That said, keep in mind that only some HEPA filters can be cleaned, and you have to take care when cleaning them to ensure you don’t damage the filter.

So, before you open up your air purifier to clean the filter, make sure that you check whether or not the filter is cleanable.

Then when you finally get to cleaning the filter, make sure to follow my tips above to ensure you do it effectively and safely.

How to Clean Your Levoit Air Purifier

Levoit is one of the top brands of air purification appliances on the market today.

The brand is so reliable and creates excellent air purifiers that I needed a little convincing to get one myself (I own the Levoit 300s).

I immediately put it to use the door the second I got my unit through the door.

Within hours, it made a massive difference to my quality of life by cleaning the air from all irritants that typically trigger my asthma.

After some weeks, I knew it was time to clean it, but I had yet to learn how.

Read more

White Dust from Air Purifier – What Is It and How to Remove It?

I bought my air purifier because I was suffering from severe allergies and wanted all irritants in the air gone.

And while my air purifier did a fantastic job, not long after, I noticed that my air purifier was releasing white dust, or at least that’s what I thought.

In the beginning, I was shocked just as much as I was confused.

Nobody told me I could expect white dust to come out of my unit; frankly, I didn’t either.

I was scared that I might have damaged my unit or that it might be releasing toxic waste that I didn’t know about.

That made me quickly search around to see what other people had to say about white dust coming out of an air purifier.

And if you’re in a similar boat to when I was just a few months ago, you’re in the right place.

In this article, I’ll go over why your air purifier releases white dust and what you can do to stop it.

But, before I do any of that, I first want to put you at ease by telling you what white dust is and if it’s dangerous or not.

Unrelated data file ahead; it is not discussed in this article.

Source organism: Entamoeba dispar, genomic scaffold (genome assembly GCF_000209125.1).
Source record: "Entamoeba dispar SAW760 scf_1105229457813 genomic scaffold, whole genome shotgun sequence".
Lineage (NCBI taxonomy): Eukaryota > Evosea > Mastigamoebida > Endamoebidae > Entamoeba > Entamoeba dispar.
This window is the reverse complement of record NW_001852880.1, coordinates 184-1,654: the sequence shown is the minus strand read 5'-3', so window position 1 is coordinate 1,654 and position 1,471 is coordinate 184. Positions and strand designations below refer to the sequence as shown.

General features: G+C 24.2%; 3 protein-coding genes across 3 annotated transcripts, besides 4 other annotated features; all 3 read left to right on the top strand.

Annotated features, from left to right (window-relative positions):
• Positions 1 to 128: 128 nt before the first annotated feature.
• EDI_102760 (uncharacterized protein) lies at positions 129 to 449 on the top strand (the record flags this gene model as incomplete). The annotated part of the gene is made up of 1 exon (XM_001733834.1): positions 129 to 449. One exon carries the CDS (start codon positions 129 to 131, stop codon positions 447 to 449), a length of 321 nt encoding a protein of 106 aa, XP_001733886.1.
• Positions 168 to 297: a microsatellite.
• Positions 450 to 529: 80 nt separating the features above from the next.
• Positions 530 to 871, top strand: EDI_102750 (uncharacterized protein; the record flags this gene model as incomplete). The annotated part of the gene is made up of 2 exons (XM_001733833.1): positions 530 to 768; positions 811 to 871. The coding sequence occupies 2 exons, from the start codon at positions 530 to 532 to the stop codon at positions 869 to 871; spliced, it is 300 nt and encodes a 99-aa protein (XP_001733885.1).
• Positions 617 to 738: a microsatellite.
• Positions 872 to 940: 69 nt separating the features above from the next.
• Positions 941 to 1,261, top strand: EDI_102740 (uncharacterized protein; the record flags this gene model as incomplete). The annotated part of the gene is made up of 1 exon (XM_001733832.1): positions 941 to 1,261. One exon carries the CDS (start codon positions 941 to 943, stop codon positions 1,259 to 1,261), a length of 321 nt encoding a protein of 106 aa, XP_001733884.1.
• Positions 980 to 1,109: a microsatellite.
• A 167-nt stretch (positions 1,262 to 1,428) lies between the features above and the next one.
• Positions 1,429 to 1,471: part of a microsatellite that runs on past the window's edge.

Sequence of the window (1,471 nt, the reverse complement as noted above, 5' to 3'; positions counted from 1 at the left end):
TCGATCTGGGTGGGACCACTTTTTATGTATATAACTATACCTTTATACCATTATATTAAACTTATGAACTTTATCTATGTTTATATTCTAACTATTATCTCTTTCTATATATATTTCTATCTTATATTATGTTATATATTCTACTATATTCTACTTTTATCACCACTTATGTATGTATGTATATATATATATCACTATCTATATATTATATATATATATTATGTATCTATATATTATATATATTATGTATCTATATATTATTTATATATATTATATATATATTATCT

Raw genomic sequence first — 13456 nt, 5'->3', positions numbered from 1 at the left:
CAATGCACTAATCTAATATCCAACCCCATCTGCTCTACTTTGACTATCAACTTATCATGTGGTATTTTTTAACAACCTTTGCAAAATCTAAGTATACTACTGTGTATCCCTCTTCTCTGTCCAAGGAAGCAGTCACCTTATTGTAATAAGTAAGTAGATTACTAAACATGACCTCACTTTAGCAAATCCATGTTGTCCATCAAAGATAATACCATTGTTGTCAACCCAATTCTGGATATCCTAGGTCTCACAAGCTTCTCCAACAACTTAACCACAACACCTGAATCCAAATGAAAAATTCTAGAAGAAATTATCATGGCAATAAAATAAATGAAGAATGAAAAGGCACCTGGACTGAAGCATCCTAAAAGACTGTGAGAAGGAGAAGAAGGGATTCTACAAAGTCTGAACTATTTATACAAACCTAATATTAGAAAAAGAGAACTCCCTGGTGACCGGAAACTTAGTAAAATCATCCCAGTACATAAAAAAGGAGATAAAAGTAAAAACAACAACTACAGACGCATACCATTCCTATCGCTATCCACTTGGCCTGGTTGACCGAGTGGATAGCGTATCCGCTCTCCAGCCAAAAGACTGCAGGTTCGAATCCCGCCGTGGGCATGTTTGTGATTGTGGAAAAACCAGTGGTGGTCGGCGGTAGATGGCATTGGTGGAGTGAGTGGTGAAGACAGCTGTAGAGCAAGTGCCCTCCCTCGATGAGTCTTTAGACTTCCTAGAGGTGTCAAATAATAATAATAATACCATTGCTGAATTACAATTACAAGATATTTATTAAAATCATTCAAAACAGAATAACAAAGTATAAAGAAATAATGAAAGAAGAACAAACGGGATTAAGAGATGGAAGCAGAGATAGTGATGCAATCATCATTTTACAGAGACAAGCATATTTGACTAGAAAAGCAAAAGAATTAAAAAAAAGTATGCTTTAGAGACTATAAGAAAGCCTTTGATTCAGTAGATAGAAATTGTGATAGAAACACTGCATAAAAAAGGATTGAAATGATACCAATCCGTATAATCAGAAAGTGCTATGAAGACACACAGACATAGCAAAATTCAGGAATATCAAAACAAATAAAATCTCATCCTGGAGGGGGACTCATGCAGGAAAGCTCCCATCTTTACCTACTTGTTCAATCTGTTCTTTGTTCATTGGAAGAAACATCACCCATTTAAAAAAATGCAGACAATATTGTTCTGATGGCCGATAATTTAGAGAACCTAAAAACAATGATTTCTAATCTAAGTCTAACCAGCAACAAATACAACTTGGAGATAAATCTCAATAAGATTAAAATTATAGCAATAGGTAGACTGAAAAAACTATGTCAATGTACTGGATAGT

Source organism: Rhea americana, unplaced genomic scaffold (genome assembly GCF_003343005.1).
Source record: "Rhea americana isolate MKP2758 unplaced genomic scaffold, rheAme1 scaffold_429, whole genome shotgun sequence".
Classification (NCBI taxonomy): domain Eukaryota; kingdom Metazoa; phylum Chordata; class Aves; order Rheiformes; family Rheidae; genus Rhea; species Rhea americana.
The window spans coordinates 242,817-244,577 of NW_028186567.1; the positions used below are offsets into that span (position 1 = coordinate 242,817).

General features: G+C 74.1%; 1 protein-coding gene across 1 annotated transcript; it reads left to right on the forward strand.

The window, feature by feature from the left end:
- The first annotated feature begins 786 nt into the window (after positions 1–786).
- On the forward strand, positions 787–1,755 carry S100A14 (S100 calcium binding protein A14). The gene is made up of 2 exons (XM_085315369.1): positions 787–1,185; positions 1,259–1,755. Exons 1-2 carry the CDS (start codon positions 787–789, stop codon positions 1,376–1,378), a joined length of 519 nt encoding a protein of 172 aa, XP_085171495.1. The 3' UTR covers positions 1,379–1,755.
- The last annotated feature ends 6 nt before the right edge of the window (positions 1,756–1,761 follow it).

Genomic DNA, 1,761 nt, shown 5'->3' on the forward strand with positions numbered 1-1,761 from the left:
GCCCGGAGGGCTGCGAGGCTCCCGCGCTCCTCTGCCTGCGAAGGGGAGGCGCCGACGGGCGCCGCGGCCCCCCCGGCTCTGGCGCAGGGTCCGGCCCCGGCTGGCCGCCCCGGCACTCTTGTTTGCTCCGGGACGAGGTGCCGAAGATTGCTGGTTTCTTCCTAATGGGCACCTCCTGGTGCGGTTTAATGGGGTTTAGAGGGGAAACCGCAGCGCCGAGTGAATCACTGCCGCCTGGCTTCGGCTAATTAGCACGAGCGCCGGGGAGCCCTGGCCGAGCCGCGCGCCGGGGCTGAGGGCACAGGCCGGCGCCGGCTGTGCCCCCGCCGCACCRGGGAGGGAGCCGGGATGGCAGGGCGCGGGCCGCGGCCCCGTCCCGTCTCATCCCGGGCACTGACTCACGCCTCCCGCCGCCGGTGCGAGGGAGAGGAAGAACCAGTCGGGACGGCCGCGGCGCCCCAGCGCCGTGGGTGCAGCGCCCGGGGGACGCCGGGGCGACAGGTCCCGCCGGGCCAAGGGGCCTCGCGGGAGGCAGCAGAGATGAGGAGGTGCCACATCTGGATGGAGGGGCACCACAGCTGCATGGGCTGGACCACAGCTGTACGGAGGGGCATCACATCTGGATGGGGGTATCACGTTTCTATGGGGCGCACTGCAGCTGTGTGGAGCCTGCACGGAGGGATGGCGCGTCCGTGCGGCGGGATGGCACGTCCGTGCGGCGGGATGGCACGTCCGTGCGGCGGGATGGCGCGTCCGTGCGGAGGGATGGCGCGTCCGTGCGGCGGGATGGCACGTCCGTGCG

What Is White Dust?

White dust is the byproduct of certain air purifiers, which is why you may see it around your home or the air purifier itself.

White dust is often a good sign because the unit works as intended.

The dust is the dried-up leftover mineral content in the water often used in dehumidifiers and water-based air purifiers.

In other cases, white dust can be actual dust from your basement, evidence of a carbon monoxide leak, or other events.

But is white dust something to worry about?

In the following section, I’ll get into more detail about the safety surrounding white dust.

Is the White Dust Dangerous?

One thing I was thrilled to learn when researching the cause of white dust around my air purifier was that white dust usually isn’t dangerous.

Generally, white dust from humidifiers or water-based air purifiers is harmless to humans and pets.

So, the main concern is that it can make your house and various surfaces appear dirty or dusty, but that’s about it.

Since the white dust is usually a result of excess mineral deposits from the water you use in your appliances, you don’t have to worry about them.

The minerals that end up as white dust are likely also present in our drinking water and are entirely safe.

That said, if you notice white dust around your home and aren’t sure if it’s 100% your air purifier, it could be coming from your vents.

In such a case, it could be a result of a carbon monoxide leak, which is a situation that requires immediate attention.

Why Is There White Dust Coming From My Air Purifier?

Sometimes, the white dust can come directly from the air purifier.

This is only the case if you have a water-based air purifier loaded with hard water.

Loading hard water with many minerals in these air purifiers can release some minerals into the air.

And once these minerals dry up, the byproduct you will find around the unit, and your home is white dust.

But if you don’t have a water-based air purifier, the white dust likely isn’t coming from this appliance.

I know this because I don’t own a water-based air purifier, yet I had white dust in my home.

You’ll find white dust around your home for many reasons, and I’ll explain them in the following section.

You Use an Ultrasonic Humidifier

First, using an ultrasonic humidifier, you might find white dust in your home.

These humidifiers balance the humidity levels indoors by releasing moisture into the air.

This can be helpful during the winter months when the air starts to dry.

Suppose the water you load into the humidifier is packed with minerals.

In that case, the humidifier will release minerals along with water vapor.